My current job is working at a gallery as an artist liaison. So, I constantly meet new artists whose works inspire me.

What is something you cannot feel creative without?
H: Colour! It’s just so hard for me to think in black and white. Even when I’m doing a sketch before a painting, I can’t wait for it to be over! I find it uninspiring to see graphite on paper and want to start adding colour immediately.  Sometimes I even rush the drawing part, because I want to get to the colouring part sooner.

A sneak peek into Hannah’s studio space


You portray a lot of animals in your works. What is the role of animals in your life and why do you use them as characters rather than people?
H: I think I just like animals more than people, at least most of the time. And I think that animals have a lot of symbolism in them. It’s easy to create different allegories and narratives using animals. As soon as you start using people in your art, it becomes specific. But animals have a way of acting as symbols.

Your work Crushed has a lot of layers and meanings. Tell us more about it!
H: I tried to make the story ambiguous in Crushed. It has some scary things about it, but also some sexy things. For example, the cherries and the red colours can be seen as sweet but also sinister.

Rather than thinking of a cohesive narrative, I wanted to combine metaphors and symbols to create a disorienting space. This is the form that my anxiety takes most of the time.

Crushed, 2020


Another one of your works. Firewall, features a big writing of your name in a fire frame. Is it a self portrait?
H: I keep coming back to butterflies in my work. I love that there are many different ways to read them. They are often seen as cute and girly, but they also symbolize metamorphosis. Butterflies change form so dramatically from caterpillars to butterflies! And they are also part of many religious narratives, where the butterfly is seen as a Christ-like figure

The butterflies in Firewall are sensitive, but they are surrounded by flames, chains, and brick walls. And I often feel like a sensitive butterfly putting this firewall around myself. So it’s a symbolic self-portrait of a kind.

Firewall, 2019

What would you be doing in a parallel universe where you’re not an artist?
H: This question scares me! I can’t even think of what that would be. Maybe I would be a butterfly. I definitely would not be a person if I wasn’t an artist.

Can you tell us more about the New York City Crit Club?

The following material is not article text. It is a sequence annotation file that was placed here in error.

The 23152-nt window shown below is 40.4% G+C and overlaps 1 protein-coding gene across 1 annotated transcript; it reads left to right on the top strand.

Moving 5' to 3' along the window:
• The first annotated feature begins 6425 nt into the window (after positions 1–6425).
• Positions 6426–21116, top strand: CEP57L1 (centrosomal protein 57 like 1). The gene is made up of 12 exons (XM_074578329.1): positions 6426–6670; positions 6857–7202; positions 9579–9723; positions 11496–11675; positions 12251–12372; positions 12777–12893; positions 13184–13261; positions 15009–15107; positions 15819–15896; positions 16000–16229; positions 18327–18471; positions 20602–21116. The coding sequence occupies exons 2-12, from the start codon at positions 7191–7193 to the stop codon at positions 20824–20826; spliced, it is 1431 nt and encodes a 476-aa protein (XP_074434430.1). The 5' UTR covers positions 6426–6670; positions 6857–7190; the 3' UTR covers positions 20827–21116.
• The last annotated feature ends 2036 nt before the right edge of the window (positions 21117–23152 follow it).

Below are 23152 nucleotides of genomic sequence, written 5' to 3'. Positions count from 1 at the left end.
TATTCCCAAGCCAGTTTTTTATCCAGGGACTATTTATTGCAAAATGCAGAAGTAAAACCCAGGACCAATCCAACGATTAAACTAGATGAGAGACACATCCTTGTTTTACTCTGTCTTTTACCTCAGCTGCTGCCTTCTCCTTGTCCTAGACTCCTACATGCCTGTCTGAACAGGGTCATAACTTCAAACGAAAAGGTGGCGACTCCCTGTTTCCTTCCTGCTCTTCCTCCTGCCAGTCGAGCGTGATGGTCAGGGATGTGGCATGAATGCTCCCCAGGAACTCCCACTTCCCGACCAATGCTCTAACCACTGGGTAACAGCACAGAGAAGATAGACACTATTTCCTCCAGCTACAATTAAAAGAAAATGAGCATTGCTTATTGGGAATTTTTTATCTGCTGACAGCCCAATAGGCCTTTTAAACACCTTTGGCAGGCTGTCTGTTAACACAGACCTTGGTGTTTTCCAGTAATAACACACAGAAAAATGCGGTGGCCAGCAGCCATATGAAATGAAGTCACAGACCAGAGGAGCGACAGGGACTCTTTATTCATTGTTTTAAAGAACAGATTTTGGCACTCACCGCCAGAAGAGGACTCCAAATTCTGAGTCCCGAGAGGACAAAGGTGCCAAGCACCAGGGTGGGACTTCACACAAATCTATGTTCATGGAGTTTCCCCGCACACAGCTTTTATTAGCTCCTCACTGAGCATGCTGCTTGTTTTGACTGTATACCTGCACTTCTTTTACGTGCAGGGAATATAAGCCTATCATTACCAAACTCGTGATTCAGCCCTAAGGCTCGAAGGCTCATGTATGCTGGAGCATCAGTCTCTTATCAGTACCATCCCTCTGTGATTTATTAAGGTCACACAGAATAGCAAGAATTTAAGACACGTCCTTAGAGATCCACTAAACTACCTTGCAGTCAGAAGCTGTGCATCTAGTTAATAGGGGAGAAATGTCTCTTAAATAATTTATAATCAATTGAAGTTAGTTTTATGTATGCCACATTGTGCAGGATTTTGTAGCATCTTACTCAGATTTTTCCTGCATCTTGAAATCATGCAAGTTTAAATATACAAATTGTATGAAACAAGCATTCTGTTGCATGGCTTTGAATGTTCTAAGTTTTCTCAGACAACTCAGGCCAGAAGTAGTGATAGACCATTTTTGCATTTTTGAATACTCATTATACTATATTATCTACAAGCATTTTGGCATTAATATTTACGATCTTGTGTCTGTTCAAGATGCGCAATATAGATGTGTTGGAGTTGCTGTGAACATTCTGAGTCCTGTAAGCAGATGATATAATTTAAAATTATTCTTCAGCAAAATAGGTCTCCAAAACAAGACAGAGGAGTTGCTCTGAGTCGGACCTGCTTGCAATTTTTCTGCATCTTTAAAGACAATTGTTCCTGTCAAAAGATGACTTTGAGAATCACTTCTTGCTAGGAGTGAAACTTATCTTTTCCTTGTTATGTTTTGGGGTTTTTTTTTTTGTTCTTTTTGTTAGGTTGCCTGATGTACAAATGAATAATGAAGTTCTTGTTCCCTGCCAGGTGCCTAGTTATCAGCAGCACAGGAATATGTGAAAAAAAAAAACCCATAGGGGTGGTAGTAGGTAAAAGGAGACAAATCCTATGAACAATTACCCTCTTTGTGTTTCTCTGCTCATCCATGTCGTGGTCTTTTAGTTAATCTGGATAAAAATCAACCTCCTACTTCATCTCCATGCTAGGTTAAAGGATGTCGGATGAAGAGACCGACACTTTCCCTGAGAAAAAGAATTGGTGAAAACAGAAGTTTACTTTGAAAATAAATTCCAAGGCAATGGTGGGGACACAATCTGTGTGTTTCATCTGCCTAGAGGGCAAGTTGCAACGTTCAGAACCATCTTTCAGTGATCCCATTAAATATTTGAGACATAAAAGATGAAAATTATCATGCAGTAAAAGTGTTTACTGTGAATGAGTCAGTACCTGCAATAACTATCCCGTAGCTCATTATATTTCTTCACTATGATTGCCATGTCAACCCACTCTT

H: It started out as a really small group led by Hilary Doyle (and later, co-director Catherine Haggarty)where a bunch of artists would get together and talk about their work. We would take turns presenting our works and have discussions about them. Over the years the club has grown into a much larger programme with multiple discipline-specific classes. 

Are there any art mediums that you’d like to try?
H: That’s been at the top of my mind recently! I’ve been wanting to try ceramics. I’ve never done it before, except maybe for a summer camp programme when I was super young. I want to try it now when I’m in my full artistic capacity.

For a lot of my drawings, I make a little papier-mâché diorama first. It’s kind of time-consuming, and papier-mâché has its own shelf life. So I think it’d be really nice to try ceramics instead. I could make something I’d use as a drawing reference, but then it also would be an art object by itself.

What are your next art-related goals?
H: I just want to spend more time in my studio. Being an artist liaison is a full-time job, which is something new for me. I’ve always had part-time and freelance jobs before. So it’s been a struggle for me to figure out the balance between my work life and studio life.

I’ve also been trying to translate some of my drawings into bigger paintings. It’s been mixed results so far, but I’m excited!

What do you think is the future of art?
H: I hope that the art world will be more democratic and not solely controlled by big galleries. I think it will be more about supporting artists than just funneling money. The pandemic has pushed the art world in the right direction in this sense because many smaller artists and organisations have learned to innovate and find ways to get their work out there.

I think that platforms like Blue Wash are making it possible to have a more diverse playing field for artists. And I do hope that there’s more of that in the future. I want to see more artists with power that’s not left up to galleries and art advisers.

Do you feel like you, as an artist, have that power right now?
H: I feel like I have the power within certain circles. I’ve been lucky to have opportunities to curate exhibitions of my friends and have myself be included in exhibitions. So, I feel powerful in that way, but maybe not in the greater gallery scene.